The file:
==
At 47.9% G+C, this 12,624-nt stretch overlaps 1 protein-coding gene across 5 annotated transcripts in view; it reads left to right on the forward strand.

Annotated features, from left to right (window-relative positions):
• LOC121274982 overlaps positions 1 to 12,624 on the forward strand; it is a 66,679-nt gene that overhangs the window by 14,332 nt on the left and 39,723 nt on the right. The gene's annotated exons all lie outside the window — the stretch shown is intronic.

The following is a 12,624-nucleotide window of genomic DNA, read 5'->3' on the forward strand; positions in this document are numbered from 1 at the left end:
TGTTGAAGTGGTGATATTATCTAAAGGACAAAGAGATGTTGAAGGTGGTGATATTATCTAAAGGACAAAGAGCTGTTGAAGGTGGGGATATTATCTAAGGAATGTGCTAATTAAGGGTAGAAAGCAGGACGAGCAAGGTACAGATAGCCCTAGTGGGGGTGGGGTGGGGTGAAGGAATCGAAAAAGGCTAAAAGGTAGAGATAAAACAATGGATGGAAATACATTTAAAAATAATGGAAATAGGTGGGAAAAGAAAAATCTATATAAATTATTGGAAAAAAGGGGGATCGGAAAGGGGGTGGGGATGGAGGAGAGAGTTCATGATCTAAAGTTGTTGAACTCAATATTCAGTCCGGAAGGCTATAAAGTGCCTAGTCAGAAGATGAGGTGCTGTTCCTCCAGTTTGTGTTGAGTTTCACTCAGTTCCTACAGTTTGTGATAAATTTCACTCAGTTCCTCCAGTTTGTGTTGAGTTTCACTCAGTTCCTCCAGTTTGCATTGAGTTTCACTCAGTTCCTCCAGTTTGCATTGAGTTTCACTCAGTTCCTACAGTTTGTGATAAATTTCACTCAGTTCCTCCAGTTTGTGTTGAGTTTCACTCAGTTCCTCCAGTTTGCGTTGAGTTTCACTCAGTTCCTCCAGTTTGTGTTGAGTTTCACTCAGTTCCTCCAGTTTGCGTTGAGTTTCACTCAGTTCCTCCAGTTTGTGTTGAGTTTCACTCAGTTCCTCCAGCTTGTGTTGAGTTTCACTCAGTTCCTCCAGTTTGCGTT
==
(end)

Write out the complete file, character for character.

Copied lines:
At 47.9% G+C, this 12,624-nt stretch overlaps 1 protein-coding gene across 5 annotated transcripts in view; it reads left to right on the forward strand.

Annotated features, from left to right (window-relative positions):
• LOC121274982 overlaps positions 1 to 12,624 on the forward strand; it is a 66,679-nt gene that overhangs the window by 14,332 nt on the left and 39,723 nt on the right. The gene's annotated exons all lie outside the window — the stretch shown is intronic.

The following is a 12,624-nucleotide window of genomic DNA, read 5'->3' on the forward strand; positions in this document are numbered from 1 at the left end:
TGTTGAAGTGGTGATATTATCTAAAGGACAAAGAGATGTTGAAGGTGGTGATATTATCTAAAGGACAAAGAGCTGTTGAAGGTGGGGATATTATCTAAGGAATGTGCTAATTAAGGGTAGAAAGCAGGACGAGCAAGGTACAGATAGCCCTAGTGGGGGTGGGGTGGGGTGAAGGAATCGAAAAAGGCTAAAAGGTAGAGATAAAACAATGGATGGAAATACATTTAAAAATAATGGAAATAGGTGGGAAAAGAAAAATCTATATAAATTATTGGAAAAAAGGGGGATCGGAAAGGGGGTGGGGATGGAGGAGAGAGTTCATGATCTAAAGTTGTTGAACTCAATATTCAGTCCGGAAGGCTATAAAGTGCCTAGTCAGAAGATGAGGTGCTGTTCCTCCAGTTTGTGTTGAGTTTCACTCAGTTCCTACAGTTTGTGATAAATTTCACTCAGTTCCTCCAGTTTGTGTTGAGTTTCACTCAGTTCCTCCAGTTTGCATTGAGTTTCACTCAGTTCCTCCAGTTTGCATTGAGTTTCACTCAGTTCCTACAGTTTGTGATAAATTTCACTCAGTTCCTCCAGTTTGTGTTGAGTTTCACTCAGTTCCTCCAGTTTGCGTTGAGTTTCACTCAGTTCCTCCAGTTTGTGTTGAGTTTCACTCAGTTCCTCCAGTTTGCGTTGAGTTTCACTCAGTTCCTCCAGTTTGTGTTGAGTTTCACTCAGTTCCTCCAGCTTGTGTTGAGTTTCACTCAGTTCCTCCAGTTTGCGTT